In human cultures, the perceptual categorization of musical pitches relies on pitch-naming systems. A sung pitch name concurrently holds the information of fundamental frequency and pitch name. These two aspects may be either congruent or incongruent with regard to pitch categorization. The present study aimed to compare the neuromagnetic responses to musical and verbal stimuli for congruency judgments, for example a congruent pair for the pitch C4 sung with the pitch name do in a C-major context (the pitch-semantic task) or for the meaning of a word to match the speaker’s identity (the voice-semantic task). Both the behavioral data and neuromagnetic data showed that congruency detection of the speaker’s identity and word meaning was slower than that of the pitch and pitch name. Congruency effects of musical stimuli revealed that pitch categorization and semantic processing of pitch information were associated with P2m and N400m, respectively. For verbal stimuli, P2m and N400m did not show any congruency effect. In both the pitch-semantic task and the voice-semantic task, we found that incongruent stimuli evoked stronger slow waves with the latency of 500–600 ms than congruent stimuli. These findings shed new light on the neural mechanisms underlying pitch-naming processes. PMID:26347638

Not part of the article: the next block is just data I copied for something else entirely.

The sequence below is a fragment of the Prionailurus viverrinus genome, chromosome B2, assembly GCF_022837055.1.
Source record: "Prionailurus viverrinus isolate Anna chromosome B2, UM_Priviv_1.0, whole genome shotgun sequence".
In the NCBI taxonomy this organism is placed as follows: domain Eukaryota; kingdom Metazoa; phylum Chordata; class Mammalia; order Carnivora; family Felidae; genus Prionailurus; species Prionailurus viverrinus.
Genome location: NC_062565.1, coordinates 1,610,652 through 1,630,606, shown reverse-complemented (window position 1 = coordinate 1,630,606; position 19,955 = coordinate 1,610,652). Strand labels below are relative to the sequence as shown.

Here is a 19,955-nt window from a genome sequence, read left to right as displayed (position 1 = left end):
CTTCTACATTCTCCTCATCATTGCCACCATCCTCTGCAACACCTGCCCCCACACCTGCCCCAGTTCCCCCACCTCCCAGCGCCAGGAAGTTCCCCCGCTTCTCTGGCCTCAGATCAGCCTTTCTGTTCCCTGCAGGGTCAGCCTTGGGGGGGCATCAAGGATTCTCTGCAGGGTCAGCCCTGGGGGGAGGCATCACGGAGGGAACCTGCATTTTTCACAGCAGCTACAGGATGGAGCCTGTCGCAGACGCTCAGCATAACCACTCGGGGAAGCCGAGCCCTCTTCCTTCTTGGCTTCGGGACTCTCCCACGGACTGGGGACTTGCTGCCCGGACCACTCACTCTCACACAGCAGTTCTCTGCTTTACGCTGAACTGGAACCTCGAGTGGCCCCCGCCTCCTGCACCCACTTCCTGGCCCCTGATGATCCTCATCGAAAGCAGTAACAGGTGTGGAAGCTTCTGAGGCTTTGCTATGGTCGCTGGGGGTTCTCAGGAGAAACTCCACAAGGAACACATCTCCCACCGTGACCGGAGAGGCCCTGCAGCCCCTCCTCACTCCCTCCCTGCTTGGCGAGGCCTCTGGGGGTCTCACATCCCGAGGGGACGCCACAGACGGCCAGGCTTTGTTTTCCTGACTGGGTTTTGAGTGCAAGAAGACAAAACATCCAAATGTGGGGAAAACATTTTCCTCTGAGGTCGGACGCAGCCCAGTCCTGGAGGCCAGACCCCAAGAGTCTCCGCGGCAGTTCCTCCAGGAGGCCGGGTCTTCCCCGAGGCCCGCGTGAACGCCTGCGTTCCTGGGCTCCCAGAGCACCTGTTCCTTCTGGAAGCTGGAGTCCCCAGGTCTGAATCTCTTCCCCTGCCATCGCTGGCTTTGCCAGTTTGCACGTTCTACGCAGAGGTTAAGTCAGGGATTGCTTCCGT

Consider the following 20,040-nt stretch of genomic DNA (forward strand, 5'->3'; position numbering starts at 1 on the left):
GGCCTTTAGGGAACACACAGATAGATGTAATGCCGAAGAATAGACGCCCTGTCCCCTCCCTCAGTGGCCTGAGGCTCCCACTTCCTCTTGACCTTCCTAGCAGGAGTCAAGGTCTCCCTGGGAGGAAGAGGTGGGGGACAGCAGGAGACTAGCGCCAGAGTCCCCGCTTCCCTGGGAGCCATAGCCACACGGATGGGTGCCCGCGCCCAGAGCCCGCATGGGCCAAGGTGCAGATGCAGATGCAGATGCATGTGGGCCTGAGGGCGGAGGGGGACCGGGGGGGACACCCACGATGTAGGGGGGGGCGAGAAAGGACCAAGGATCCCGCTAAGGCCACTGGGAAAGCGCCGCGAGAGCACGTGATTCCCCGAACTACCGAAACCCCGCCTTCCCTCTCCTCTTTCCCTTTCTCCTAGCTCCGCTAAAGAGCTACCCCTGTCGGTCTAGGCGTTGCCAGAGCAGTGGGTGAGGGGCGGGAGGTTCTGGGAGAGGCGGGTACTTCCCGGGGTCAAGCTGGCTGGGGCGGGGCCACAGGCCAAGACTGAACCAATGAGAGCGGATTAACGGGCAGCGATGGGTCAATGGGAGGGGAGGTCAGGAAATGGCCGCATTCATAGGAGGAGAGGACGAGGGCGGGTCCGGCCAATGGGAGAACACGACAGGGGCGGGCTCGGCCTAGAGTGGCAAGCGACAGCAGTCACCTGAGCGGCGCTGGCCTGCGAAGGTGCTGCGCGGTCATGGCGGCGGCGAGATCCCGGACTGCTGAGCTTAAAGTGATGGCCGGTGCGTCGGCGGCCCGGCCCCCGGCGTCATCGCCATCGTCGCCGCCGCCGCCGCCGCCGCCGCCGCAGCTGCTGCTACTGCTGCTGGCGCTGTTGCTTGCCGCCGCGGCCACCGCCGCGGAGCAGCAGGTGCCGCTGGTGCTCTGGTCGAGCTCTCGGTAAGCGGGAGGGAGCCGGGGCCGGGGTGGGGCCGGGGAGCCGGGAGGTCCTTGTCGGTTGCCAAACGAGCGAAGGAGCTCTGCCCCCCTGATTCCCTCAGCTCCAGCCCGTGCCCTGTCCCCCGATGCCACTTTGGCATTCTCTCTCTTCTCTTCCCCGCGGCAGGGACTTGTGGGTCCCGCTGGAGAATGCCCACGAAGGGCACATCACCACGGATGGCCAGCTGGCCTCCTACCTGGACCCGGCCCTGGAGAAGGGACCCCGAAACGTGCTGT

4. Neuromagnetic brain activities associated with perceptual categorization and sound-content incongruency: a comparison between monosyllabic words and pitch names.

    PubMed

    Tsai, Chen-Gia; Chen, Chien-Chung; Wen, Ya-Chien; Chou, Tai-Li

    2015-01-01